Courtesy of Buzzfeed
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“Must be nice, not having to be a bread-maker and a breadwinner all at the same time,” Reem Assil muses, her hands kneading dough for mana’eesh in the fourth episode of “Normal Ain’t Normal”, a four-part anthology series that reflects on the pandemic. In the episode, Assil speaks directly to viewers about the power dynamics embedded in the restaurant industry, the economic precarity of so many of its workers, and the backhanded appreciation of food made by people of color. 

“Normal Ain’t Normal,” executive produced by and co-starring Rosario Dawson, takes to task systems of power and abuse that have been revealed or exacerbated by the pandemic. We watch as a woman with tens of thousands of dollars in COVID–related medical debt struggles to regain her footing, as born-and-raised Oaklanders contend with rising rent prices, and as a low-wage worker experiences job automation and the dehumanization of his colleagues and friends. The show rebukes what is considered normal in U.S. culture and invites viewers to ask whether things can be different. 

Episodes are released weekly on Buzzfeed starting Sept. 27. Prism spoke with Dawson by Zoom. The interview transcript has been edited for length and clarity. 

Prism: What was the creative process like for developing the vision and scripts for the series? How did you decide what stories you wanted to tell?

Rosario Dawson: We were talking two years ago about what was going on, and the issues that we wanted to portray, especially issues that affect all of us, are health care, housing, and workers’ rights. We wanted to highlight what we are all seeing around restaurant closures or the disregard for essential workers—and to balance that with humor. We also wanted to show what actual solutions were being implemented.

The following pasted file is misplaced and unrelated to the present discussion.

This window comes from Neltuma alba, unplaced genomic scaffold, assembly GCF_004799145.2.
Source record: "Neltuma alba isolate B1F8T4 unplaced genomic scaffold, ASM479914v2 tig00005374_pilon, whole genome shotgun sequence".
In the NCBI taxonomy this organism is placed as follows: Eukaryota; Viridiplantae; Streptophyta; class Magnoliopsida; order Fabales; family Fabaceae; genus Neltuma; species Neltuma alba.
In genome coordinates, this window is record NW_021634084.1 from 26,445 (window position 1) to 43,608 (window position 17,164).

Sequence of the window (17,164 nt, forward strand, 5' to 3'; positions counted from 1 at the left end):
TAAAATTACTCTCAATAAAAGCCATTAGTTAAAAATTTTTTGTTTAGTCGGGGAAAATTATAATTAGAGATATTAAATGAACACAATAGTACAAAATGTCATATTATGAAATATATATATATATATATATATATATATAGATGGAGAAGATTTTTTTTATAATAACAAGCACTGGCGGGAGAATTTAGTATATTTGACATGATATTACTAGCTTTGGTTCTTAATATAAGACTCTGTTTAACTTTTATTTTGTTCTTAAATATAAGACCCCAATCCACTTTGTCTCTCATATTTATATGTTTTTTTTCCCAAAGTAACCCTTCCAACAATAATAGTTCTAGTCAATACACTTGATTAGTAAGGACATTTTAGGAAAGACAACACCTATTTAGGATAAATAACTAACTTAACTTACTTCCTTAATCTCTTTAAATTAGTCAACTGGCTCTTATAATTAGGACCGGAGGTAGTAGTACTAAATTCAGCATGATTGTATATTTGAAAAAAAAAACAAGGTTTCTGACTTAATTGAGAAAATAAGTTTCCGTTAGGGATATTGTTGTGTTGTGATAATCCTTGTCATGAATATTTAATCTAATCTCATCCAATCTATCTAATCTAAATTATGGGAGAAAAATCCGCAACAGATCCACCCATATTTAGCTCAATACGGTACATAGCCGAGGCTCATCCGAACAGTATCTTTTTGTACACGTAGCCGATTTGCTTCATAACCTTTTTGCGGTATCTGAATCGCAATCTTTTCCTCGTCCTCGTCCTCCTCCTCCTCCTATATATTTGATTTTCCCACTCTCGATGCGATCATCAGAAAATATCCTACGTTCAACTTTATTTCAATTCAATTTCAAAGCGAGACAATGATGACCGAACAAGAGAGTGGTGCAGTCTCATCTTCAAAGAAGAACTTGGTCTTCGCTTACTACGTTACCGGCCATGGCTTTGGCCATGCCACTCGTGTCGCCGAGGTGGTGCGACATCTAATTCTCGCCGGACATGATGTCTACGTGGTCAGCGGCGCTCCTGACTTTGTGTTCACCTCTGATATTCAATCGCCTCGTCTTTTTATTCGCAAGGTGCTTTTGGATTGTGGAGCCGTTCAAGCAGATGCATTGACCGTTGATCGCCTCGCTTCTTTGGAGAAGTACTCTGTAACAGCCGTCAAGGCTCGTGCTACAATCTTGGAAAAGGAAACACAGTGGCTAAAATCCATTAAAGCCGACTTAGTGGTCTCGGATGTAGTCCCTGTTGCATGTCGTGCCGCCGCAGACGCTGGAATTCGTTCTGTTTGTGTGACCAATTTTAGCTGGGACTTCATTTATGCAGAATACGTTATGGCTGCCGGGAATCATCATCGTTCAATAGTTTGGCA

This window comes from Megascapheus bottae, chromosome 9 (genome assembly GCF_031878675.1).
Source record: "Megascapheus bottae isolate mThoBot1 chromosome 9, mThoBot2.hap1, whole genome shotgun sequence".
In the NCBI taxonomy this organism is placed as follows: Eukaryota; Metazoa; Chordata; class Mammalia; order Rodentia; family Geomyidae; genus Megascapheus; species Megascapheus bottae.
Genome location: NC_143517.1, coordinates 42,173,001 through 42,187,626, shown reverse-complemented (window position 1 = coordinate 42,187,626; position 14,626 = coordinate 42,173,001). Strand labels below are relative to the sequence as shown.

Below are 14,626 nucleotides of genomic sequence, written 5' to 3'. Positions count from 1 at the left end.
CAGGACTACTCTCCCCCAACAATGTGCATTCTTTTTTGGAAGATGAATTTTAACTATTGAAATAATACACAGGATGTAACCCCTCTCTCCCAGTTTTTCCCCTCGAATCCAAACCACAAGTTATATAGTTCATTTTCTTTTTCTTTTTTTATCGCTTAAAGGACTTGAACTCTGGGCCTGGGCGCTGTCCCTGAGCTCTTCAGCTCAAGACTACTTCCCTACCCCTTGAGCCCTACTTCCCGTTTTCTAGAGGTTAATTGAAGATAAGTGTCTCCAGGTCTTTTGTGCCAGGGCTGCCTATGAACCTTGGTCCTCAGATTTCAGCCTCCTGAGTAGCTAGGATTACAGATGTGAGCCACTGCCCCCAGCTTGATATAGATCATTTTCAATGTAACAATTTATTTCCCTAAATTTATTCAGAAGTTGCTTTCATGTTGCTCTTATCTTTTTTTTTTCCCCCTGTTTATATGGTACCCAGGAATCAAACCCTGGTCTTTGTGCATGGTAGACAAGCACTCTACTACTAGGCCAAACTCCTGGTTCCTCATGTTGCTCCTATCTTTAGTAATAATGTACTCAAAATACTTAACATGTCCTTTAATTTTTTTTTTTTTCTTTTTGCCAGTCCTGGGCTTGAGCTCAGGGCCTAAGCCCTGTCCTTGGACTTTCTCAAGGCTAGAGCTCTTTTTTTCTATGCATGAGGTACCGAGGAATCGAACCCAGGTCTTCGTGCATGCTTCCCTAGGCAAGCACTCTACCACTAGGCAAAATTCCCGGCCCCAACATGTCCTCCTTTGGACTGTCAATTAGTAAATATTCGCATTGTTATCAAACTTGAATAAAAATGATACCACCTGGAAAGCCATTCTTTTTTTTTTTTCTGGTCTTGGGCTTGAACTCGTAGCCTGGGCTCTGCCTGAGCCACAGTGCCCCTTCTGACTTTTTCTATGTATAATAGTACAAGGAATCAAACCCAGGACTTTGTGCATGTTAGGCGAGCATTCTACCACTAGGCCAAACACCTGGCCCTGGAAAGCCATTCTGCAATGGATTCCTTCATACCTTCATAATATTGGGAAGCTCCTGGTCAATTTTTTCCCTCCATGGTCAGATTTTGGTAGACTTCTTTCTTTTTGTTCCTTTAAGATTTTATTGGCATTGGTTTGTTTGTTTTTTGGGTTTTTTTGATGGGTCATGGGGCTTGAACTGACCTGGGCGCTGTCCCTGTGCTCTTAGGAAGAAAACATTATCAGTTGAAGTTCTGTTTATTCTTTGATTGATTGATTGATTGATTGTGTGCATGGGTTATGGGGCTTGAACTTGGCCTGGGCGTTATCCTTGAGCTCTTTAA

For each of the episodes, we kept going through different drafts and came up with this idea to connect them all by having them be mostly monologue, inner monologue, or narrative that leads up to a big rant. That inner monologue offered an opportunity to shoot in a different way, which was important because we were filming during COVID. [Assil’s] rant at the end is inspired by what Spike Lee has done for his projects, and he’s a huge inspiration for me and Yvan [Iturriaga, a co-creator/director/writer]. 

In one instance, Assil approached Josh [Healey, a co-creator and writer] around the same time because of what she was going through, feeling like she was drowning in the pressure of trying to take care of her workers and keep her restaurants fluid during the middle of the pandemic and a shutdown. Yet simultaneously, the restaurant industry was highlighting her in a tokenizing kind of way. She felt like she was spinning and wanted to find a solution that was going to be worker centered. She came on board, and that was how episode four, “Share the Pie,” came about. 

For “Not Machine Enough,” Iturriaga was very particular about using his [own] working-class story and drawing inspiration from and honoring his family, the men, and the people he grew up around. 

Prior to the release, we did have questions of, “Will this still be relevant?” Or even, “Will we have gone past this point of reflection in a year and a half?” But then we were in Oakland, California, during our double screenings, which went fantastically at the Oakland Museum, and everyone was wearing masks. You could see in the room that for some folks, this was a nerve-racking in-person event, and it hit close to home to see someone panicking in a crowd and worried about their health even with vaccines because people are still so vulnerable. 

Prism: Oakland plays such an important role in the series, not just as a background setting for the episodes, but it almost seems like it’s a character itself. Why did you choose to situate the stories in Oakland?